Britain’s new prime minister will be Sir Keir Starmer, the former head of the Crown Prosecution Service. Starmer has taken a cautious approach—labeled the “Ming vase strategy”—as he tried to carry his delicately assembled coalition of voters over the finishing line.

After the party underperformed the polls in elections in 2017, 2010, and, famously, in 1992, when everyone expected them to return to power, Starmer became just the fourth Labour leader to take his party from opposition into power in the century since it was founded.

Starmer spoke at a victory rally at 5 a.m. local time (midnight EDT). “We can look forward,” he said. “Walk into the morning. The sunlight of hope—pale at first—then getting stronger through the day. Shining once again on a country with the opportunity, after 14 years, to get its future back.”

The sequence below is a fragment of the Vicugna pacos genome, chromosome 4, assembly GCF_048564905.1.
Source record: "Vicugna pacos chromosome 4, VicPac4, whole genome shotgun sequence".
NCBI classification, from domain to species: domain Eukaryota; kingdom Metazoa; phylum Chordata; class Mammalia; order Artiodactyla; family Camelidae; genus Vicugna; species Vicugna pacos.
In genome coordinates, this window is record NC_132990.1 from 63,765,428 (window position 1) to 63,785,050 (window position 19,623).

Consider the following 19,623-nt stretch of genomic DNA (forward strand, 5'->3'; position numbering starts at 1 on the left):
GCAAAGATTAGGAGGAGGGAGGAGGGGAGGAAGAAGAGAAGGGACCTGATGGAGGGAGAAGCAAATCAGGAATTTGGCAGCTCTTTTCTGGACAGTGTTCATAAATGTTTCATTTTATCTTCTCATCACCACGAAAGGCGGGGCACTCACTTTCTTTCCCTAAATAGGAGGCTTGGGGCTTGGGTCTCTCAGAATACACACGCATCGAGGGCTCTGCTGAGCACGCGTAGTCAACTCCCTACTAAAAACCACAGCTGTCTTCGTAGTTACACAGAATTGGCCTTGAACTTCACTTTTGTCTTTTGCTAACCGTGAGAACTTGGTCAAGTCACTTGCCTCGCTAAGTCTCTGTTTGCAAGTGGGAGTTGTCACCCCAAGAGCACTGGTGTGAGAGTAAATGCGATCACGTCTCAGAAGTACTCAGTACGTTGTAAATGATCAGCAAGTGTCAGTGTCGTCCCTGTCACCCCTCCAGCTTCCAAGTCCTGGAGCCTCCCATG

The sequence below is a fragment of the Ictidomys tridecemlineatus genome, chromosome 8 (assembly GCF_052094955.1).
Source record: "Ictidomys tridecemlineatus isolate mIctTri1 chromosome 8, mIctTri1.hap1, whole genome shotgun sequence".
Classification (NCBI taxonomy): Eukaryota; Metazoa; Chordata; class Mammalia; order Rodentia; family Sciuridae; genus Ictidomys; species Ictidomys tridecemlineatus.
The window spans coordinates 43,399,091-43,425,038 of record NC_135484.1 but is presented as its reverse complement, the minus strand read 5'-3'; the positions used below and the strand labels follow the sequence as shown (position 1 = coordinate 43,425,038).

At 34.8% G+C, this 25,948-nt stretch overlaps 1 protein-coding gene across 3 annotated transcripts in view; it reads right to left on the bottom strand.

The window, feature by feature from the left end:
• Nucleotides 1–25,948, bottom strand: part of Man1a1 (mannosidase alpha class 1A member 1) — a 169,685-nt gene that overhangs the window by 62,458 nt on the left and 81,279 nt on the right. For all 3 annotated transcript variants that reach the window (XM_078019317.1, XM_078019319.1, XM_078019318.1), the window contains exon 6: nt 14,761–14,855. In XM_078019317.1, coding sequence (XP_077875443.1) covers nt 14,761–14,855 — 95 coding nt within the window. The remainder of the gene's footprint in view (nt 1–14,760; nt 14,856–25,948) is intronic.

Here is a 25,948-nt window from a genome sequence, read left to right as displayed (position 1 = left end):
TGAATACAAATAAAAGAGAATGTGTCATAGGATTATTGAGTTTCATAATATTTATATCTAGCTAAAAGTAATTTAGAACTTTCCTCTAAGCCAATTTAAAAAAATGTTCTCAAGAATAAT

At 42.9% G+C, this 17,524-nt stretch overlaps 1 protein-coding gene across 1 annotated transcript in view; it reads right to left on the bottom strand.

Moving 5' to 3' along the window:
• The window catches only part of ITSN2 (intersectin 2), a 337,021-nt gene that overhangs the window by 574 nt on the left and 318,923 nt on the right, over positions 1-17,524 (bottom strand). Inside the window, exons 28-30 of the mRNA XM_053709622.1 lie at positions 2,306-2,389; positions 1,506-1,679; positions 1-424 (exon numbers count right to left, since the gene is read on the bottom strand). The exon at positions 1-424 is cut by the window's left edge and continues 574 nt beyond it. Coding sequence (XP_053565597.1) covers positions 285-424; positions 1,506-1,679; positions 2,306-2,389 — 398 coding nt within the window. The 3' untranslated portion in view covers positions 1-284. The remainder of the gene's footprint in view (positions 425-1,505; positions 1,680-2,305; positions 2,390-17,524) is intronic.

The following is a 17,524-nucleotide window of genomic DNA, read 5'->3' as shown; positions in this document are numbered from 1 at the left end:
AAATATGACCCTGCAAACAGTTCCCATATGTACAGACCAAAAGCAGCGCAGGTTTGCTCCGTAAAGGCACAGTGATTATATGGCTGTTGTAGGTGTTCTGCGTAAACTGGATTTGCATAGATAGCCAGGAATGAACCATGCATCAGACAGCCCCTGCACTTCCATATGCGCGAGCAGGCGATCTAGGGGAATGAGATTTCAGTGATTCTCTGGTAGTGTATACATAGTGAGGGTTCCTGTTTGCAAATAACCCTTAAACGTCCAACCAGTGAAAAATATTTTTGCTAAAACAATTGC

With the economy struggling and the budget deficit sky-high, Starmer knows the task ahead of him is extremely challenging. He won a huge majority on Thursday, but the share of the vote nationwide was below 40 percent, meaning support for the Labour Party was wide, but shallow. Despite the headwinds, Starmer allowed himself a smile broader than any seen on his face since he entered parliament nine years ago.

“We have to return politics to public service, show that politics can be a force for good. Make no mistake: That is the great test of politics in this era,” he said. “I don’t promise you it will be easy. Changing a country is not like flicking a switch. It’s hard work, patient work, determined work, and we will have to get moving immediately.”

Former Labour leader Neil Kinnock, who was watching the speech in central London, said Starmer had pulled off a miracle. “In four and a half years, he’s taken us from our worst result to our best result,” he said. “He said it could be done… and it’s come true.”